Progressivism today goes beyond the liberal position that, for example, same-sex marriage should have the same legal status as heterosexual marriage, to the belief that the state should threaten physical violence against anyone who refuses to associate or do business with same-sex couples.

Progressives have a low tolerance for opposing points of view. Unfortunately, so do some libertarians, but for the most part libertarians do not endorse using political power to eradicate what they believe are disagreeable public activities. Libertarians are much closer to genuine liberals than progressives are.

To a genuine liberal, tolerance means more than endorsing a wide range of beliefs and practices. It means allowing nonviolent people to say and do things that we strongly disagree with, disapprove of, or find highly offensive. It means not assuming our own moral superiority over the wickedness or stupidity of our ideological opponents. English writer Beatrice Evelyn Hall captured that liberal spirit when she (and not Voltaire) wrote, “I disapprove of what you say, but I will defend to the death your right to say it.”

The plaza and the streets it encompasses were, of course, the creation of government, so we’re not talking about the municipality bulldozing private property. But it’s not the government-created structure the mayor is objecting to; it’s the purely voluntary — “unregulated” — activities going on in it that he doesn’t like and wants to wipe out with heavy hands and hammy fists.

Closing the Gap Economy

The activity in Times Square Plaza is related to what I called in a recent column the “gap economy,” which refers to the unregulated, money-making activities that arise in the free spaces left open by government regulation and that complete with businesses that have adapted themselves to the mixed economy. Progressives like Mayor de Blasio seem to fear what they cannot regulate and control. They don’t understand that in the free market, there is regulation and that the regulatory principle is not coercion but persuasion, competition, and reputation.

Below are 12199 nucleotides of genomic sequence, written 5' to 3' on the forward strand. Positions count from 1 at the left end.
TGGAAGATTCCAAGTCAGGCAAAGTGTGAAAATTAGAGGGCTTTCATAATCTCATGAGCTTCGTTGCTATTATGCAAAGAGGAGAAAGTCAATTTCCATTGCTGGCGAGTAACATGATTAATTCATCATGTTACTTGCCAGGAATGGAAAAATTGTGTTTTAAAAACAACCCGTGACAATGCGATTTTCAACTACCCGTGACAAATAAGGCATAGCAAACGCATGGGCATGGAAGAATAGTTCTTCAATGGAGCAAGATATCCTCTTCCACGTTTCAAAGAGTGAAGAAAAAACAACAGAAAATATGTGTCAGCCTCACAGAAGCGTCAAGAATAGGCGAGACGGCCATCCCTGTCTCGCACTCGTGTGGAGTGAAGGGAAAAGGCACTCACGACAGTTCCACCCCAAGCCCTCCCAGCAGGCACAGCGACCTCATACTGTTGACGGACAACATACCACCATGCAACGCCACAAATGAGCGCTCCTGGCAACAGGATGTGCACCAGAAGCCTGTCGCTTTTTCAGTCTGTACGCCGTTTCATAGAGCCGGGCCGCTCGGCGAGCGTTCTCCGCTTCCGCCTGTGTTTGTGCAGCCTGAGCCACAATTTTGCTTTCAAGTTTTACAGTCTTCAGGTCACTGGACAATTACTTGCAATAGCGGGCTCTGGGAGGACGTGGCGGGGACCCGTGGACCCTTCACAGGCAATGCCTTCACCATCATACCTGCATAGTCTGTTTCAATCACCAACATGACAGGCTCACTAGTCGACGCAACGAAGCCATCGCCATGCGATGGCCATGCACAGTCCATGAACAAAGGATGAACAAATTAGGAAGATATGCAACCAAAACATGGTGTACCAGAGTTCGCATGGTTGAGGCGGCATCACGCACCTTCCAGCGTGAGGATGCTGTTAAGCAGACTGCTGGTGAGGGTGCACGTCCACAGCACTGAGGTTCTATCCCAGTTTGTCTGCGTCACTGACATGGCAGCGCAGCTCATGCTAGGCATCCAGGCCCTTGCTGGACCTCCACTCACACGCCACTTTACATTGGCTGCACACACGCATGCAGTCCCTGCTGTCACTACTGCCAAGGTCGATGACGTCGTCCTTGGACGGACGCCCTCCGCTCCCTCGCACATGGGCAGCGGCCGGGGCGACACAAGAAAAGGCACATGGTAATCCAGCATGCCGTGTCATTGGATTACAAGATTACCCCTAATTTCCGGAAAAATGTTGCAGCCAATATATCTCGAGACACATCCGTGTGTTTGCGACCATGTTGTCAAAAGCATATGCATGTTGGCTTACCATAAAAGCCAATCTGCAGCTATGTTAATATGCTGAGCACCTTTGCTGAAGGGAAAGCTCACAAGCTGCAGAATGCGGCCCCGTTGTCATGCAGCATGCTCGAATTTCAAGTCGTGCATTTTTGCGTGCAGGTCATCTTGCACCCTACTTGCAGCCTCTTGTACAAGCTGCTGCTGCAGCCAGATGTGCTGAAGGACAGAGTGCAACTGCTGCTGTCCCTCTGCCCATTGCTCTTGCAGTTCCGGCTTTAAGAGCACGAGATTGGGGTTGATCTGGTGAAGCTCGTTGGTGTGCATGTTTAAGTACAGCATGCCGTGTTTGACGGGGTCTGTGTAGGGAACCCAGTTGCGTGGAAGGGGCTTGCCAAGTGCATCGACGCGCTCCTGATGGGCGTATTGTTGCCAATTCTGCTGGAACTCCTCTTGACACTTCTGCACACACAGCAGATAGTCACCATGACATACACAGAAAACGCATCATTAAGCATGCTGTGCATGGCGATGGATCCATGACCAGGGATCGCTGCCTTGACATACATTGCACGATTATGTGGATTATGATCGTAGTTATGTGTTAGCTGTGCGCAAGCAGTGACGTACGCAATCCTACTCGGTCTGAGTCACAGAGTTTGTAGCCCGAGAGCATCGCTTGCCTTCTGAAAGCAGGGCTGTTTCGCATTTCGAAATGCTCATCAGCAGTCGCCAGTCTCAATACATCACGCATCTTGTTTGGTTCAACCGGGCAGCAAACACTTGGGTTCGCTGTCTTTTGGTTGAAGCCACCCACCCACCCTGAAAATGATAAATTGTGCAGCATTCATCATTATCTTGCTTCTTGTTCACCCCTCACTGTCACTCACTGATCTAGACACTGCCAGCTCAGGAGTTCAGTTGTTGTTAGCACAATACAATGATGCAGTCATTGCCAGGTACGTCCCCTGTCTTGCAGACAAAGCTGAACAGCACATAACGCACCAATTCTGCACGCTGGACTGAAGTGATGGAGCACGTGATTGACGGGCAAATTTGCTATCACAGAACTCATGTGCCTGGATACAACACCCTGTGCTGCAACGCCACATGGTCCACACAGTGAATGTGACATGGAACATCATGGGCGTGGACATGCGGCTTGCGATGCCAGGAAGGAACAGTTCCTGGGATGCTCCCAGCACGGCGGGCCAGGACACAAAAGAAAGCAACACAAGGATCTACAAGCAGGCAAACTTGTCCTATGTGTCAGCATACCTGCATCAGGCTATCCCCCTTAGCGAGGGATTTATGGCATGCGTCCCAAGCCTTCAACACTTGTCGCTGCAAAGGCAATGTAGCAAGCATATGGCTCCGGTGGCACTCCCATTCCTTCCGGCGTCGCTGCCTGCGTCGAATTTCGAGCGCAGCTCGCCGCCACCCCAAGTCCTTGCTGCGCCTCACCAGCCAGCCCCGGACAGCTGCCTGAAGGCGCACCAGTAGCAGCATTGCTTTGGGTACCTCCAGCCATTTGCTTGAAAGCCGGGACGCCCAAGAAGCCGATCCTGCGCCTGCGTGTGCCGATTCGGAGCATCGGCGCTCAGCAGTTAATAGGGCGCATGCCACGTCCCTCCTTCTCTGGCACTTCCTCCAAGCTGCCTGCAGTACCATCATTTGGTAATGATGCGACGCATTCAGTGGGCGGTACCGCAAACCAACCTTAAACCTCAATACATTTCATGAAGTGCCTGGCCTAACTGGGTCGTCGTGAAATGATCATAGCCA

Progressives profoundly mistrust the spontaneous, especially when it’s the result of people acting out of self-interest. But that’s the hallmark and the essence of urban life. New York Times architecture critic Michael Kimmelman sees it this way:

Time and again, Mr. de Blasio leaves an impression that he understands very little about the dynamics of urbanism and the physical fabric of the city — its parks and plazas, its open spaces, libraries, transit network and streetscape, which all contribute to issues he cares most about, like equity and social mobility.

He doesn’t understand because he probably thinks in terms of specific, static objectives (such as his so-called “Vision Zero,” which I write about in “Um, Scarcity?”) rather than what Kimmelman rightly refers to as “the dynamics of urbanism.” As the urbanist (and libertarian friendly) Jane Jacobs explained, those dynamics are messy and inherently unpredictable.

It doesn’t seem to matter to the mayor that ordinary people have demonstrated their preference for Times Square Plaza by showing up in record numbers, just as it doesn’t matter that ordinary New Yorkers have gained from gap-economy activities such as Uber or Airbnb. What concerns progressives like the mayor is that it’s not happening the way they want it to happen. (In the case of Uber, thank goodness, the truly liberal elements of New York soundly defeated the progressive forces.)

Davidson writes,

I understand that the mayor doesn’t care for the carnival atmosphere at Times Square — neither do I. But eradicating a pedestrian plaza because you don’t like who’s walking there is like blasting away a beach because you object to bikinis or paving a park because you hate squirrels. It represents such a profound misunderstanding of public space that it makes me question the mayor’s perception of what counts as progressive.

It’s not the mayor Davidson should be questioning so much as the principles that motivate him. De Blasio just happens to illustrate progressivism in a particularly glaring way.

Sandy IkedaSandy Ikeda

Sandy Ikeda is a professor of economics at Purchase College, SUNY, and the author of The Dynamics of the Mixed Economy: Toward a Theory of Interventionism.

RELATED ARTICLE: Lessons Learned From Kim Davis About Religious Liberty and Government Accommodation